By far the shortest route to Washington, both as to distance and time, is by land; but I much wished to see the celebrated Chesapeak bay, and it was therefore decided that we should take our passage in the steam-boat. It is indeed a beautiful little voyage, and well worth the time it costs; but as to the beauty of the bay, it must, I think, be felt only by sailors. It is, I doubt not, a fine shelter for ships, from the storms of the Atlantic, but its very vastness prevents its striking the eye as beautiful: it is, in fact, only a fine sea view. But the entrance from it into the Potomac river is very noble, and is one of the points at which one feels conscious of the gigantic proportions of the country, without having recourse to a graduated pencil-case.

The passage up this river to Washington is interesting, from many objects that it passes, but beyond all else, by the view it affords of Mount Vernon, the seat of General Washington. It is there that this truly great man passed the last years of his virtuous life, and it is there that he lies buried: it was easy to distinguish, as we passed, the cypress that waves over his grave.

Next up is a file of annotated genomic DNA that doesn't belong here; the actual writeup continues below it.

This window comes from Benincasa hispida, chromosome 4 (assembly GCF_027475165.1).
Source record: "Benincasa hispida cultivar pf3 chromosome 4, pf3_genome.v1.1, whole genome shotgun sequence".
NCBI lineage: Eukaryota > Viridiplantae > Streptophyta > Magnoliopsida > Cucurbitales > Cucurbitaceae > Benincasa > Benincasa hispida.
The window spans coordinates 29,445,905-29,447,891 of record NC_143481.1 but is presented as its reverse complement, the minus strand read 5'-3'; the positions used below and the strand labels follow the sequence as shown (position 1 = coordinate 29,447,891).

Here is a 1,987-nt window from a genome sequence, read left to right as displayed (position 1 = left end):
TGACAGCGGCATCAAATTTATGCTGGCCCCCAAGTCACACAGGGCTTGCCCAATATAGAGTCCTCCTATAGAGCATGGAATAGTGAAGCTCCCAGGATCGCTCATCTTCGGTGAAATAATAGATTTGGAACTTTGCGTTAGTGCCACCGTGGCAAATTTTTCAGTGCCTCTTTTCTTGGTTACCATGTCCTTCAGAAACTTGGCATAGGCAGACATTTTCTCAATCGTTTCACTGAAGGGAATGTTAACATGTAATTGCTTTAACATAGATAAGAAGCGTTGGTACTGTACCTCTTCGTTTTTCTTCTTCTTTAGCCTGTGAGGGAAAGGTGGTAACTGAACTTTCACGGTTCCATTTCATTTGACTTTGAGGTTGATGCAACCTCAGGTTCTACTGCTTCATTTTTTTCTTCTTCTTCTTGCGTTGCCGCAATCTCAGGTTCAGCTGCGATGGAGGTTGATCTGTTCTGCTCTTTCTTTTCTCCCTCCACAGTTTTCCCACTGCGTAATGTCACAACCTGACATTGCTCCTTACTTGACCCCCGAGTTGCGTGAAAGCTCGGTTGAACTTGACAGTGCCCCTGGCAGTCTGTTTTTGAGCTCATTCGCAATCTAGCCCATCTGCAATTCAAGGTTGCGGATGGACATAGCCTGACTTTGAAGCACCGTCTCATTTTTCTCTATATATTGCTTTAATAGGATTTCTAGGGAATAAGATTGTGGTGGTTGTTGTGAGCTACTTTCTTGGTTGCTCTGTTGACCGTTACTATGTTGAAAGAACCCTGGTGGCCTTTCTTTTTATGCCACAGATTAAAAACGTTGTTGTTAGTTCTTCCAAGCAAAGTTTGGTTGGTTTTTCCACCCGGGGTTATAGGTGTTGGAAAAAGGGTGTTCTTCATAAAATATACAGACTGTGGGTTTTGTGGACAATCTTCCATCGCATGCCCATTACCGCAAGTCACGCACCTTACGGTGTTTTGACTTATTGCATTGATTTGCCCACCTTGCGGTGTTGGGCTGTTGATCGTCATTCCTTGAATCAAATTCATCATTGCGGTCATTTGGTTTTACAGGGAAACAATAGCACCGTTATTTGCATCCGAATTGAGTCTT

The latter part of the voyage shews some fine river scenery; but I did not discover this till some months afterwards, for we now arrived late at night.

Our first object the next morning was to get a sight of the capitol, and our impatience sent us forth before breakfast. The mists of morning still hung around this magnificent building when first it broke upon our view, and I am not sure that the effect produced was not the greater for this circumstance. At all events, we were struck with admiration and surprise. None of us, I believe, expected to see so imposing a structure on that side of the Atlantic. I am ill at describing buildings, but the beauty and majesty of the American capitol might defy an abler pen than mine to do it justice. It stands so finely too, high, and alone.